Most people will be familiar with the mantra that “fraud unravels all” and that judgments obtained by deploying fraudulent evidence will not be allowed to stand. This was recently put to the test by a 7-member panel in the Supreme Court case of Takhar v Gracefield Developments Limited and others  UKSC 13.
Mrs Takhar obtained a number of properties on separating from her husband. The properties fell into disrepair and Mrs Takhar turned to her cousin, Mrs Krishnan, and Dr Krishnan, her cousin’s husband for help. Dr and Mrs Krishnan set up Gracefield Developments Limited (Gracefield), with Mrs Takhar and the Krishnans as shareholders. The properties were transferred into the company. From this point everything went downhill.
On 24 October 2008, Mrs Takhar issued proceedings against Gracefield and her relatives, claiming that the properties had been transferred as a result of undue influence or other unconscionable conduct. During the proceedings, a written profit share agreement, apparently signed by Mrs Takhar, was produced, backing-up the Krishnan’s version of events. Mrs Takhar made an application to adduce handwriting expert evidence shortly before trial, which the judge rejected and no allegation of forgery or fraud was made. HHJ Purle QC, perhaps unsurprisingly, rejected Mrs Takhar’s claim.
The second proceedings
Following the trial, Mrs Takhar’s new solicitors instructed a handwriting expert, who concluded that the signature on the profit share agreement had been lifted from a letter sent by Mrs Takhar. The document, the expert concluded, was a forgery.
Mrs Takhar issued further proceedings seeking to set aside the original judgment. Gracefield claimed that Mrs Takhar’s claim was an abuse of process as the matter had already been decided and any fraud could have been discovered at the time of the original proceedings. This point, in essence either cause of action estoppel or issue estoppel (or as they are also known, res judicata), was heard as a preliminary issue.
The Supreme Court decision
The Supreme Court considered both cause of action estoppel and issue estoppel. The Court of Appeal had decided that there was a requirement, for bringing fresh proceedings to set aside a judgment, that the new evidence relied upon could not have been discovered by reasonable diligence during the original proceedings. Mrs Takhar’s case was, therefore, an abuse of process.
Their Lordships agreed with the Court of Appeal that, when bringing fresh proceedings on a point already decided by a court, there is a prerequisite that the new material now relied upon must not have been discoverable through reasonable diligence. Further, there is a general principle that a party should normally bring the whole of its case in the original proceedings (Henderson v Henderson (1843) 3 Hare 100).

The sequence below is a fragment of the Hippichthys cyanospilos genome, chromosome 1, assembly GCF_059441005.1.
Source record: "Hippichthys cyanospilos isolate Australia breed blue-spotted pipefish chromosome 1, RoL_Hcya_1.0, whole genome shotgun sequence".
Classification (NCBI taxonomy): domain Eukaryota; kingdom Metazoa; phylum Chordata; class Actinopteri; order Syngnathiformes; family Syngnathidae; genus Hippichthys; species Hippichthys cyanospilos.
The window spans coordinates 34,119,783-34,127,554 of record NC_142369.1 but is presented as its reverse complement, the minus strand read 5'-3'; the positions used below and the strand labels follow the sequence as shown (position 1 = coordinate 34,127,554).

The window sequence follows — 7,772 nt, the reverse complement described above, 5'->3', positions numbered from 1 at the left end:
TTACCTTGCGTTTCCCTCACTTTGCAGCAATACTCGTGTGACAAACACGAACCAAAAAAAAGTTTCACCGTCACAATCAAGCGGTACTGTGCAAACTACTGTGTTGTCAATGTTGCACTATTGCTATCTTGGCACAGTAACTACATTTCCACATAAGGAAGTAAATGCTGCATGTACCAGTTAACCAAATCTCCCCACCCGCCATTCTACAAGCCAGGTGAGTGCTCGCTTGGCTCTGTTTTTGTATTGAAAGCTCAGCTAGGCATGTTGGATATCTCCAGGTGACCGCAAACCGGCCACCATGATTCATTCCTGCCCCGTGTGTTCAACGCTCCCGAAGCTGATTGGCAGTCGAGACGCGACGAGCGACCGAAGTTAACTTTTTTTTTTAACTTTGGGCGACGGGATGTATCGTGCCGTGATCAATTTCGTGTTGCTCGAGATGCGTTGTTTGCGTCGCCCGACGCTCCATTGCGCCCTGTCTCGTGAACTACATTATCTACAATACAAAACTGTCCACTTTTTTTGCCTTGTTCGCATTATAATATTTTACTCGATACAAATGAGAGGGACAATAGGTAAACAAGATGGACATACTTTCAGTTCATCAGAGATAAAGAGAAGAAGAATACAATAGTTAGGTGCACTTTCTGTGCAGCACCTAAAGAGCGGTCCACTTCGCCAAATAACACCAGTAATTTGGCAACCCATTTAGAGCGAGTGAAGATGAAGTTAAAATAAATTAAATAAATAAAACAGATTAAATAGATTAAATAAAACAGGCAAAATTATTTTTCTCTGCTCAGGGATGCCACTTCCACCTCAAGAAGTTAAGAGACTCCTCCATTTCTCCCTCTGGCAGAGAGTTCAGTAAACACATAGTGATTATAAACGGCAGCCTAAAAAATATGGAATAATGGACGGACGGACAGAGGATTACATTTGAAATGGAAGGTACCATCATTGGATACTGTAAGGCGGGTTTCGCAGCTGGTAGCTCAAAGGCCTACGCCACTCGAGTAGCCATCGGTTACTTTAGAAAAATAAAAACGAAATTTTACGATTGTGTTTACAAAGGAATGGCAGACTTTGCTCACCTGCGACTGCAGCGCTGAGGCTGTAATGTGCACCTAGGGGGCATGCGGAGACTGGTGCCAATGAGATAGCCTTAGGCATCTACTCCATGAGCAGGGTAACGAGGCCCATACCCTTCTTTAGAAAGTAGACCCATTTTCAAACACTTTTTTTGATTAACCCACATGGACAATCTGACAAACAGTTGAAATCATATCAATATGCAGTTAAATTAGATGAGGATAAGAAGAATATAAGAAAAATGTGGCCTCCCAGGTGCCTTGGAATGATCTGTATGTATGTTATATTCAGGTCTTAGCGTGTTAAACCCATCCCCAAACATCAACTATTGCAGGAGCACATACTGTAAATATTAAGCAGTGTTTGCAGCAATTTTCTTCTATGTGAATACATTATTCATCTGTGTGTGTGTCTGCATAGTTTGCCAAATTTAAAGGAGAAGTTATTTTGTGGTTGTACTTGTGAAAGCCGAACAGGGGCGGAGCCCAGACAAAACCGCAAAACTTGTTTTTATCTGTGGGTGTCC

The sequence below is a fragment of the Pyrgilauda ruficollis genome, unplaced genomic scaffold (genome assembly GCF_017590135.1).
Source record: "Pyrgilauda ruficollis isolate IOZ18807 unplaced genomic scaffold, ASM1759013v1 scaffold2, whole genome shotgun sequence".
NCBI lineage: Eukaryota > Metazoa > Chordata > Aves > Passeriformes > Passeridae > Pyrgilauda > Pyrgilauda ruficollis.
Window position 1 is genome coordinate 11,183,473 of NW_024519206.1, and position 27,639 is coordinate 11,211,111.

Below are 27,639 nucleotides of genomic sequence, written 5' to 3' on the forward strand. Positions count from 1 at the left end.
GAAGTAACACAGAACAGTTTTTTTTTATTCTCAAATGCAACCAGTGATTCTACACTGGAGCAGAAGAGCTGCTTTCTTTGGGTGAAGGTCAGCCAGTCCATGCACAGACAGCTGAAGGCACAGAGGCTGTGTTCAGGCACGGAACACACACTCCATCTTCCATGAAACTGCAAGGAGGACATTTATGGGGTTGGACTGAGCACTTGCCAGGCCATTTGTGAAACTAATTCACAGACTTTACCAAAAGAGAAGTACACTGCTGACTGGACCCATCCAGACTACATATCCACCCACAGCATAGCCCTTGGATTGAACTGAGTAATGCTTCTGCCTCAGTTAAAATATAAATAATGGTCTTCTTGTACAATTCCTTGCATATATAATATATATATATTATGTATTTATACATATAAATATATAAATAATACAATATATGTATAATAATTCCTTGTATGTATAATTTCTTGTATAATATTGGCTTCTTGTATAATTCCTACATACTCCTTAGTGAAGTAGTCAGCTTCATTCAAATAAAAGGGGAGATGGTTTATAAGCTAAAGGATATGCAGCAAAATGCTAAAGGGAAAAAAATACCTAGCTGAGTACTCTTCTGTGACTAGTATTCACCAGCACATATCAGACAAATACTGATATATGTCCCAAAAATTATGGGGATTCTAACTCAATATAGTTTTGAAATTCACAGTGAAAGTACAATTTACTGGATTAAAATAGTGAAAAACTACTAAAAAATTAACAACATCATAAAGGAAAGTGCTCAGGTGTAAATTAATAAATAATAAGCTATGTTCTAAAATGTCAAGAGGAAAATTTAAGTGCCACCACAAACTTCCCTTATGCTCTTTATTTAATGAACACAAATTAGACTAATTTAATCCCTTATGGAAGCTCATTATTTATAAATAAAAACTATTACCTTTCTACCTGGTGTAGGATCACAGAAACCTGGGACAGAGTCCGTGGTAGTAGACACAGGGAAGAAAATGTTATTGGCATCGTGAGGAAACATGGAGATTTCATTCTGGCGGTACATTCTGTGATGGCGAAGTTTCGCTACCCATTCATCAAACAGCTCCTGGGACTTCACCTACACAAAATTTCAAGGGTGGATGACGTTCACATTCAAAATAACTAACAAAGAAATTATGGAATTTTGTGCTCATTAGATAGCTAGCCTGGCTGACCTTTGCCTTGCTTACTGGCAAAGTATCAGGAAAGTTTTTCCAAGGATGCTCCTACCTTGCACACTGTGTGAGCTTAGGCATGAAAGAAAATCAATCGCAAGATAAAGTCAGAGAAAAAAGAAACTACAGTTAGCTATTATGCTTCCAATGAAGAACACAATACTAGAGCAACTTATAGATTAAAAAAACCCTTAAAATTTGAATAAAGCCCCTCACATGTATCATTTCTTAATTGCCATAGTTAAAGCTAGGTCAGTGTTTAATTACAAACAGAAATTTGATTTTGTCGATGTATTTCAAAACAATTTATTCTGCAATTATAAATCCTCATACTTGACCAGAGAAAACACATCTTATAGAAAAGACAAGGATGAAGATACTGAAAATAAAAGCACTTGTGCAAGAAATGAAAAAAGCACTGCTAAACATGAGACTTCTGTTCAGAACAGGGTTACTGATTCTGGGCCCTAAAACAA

In Mrs Takhar’s case, however, fraud had not been in issue between the parties in the original proceedings. Further, it was a policy matter whether fraud should override the general principles. Lord Kerr, giving the leading judgment endorsed a wealth of Commonwealth authority on the point, holding that:“…It appears to me that the policy arguments for permitting a litigant to apply to have judgment set aside where it can be shown that it has obtained by fraud are overwhelming.”
There is, therefore, no reasonable diligence prerequisite where fraud was not alleged in the original proceedings. It was not relevant that it could have been discovered at the time. Mrs Takhar’s appeal was, therefore, allowed and Newey J’s judgment restored.
Where fraud was not alleged in the original proceedings, it will not be an abuse of process to bring fresh proceedings, even if the fraud could have been discovered earlier. In his conclusion, however, Lord Kerr rowed back slightly from an absolute rule that fraud unravels all. He stated, albeit obiter (i.e. not an essential part of the decision), that:“…Two qualifications to that general conclusion should be made. Where fraud has been raised at the original trial and new evidence as to the existence of the fraud is prayed in aid … the court … should have discretion as to whether to entertain the application… The second relates to the possibility that … a deliberate decision may have been taken not to investigate the possibility of fraud in advance of the first trial, even if that had been suspected. If that could be established, again, I believe that a discretion whether to allow an application to set aside the judgment would be appropriate…”
Neither of these two points were before the Supreme Court, as Mrs Takhar had not alleged fraud in the original trial and had sought to adduce handwriting evidence, albeit very late in the day..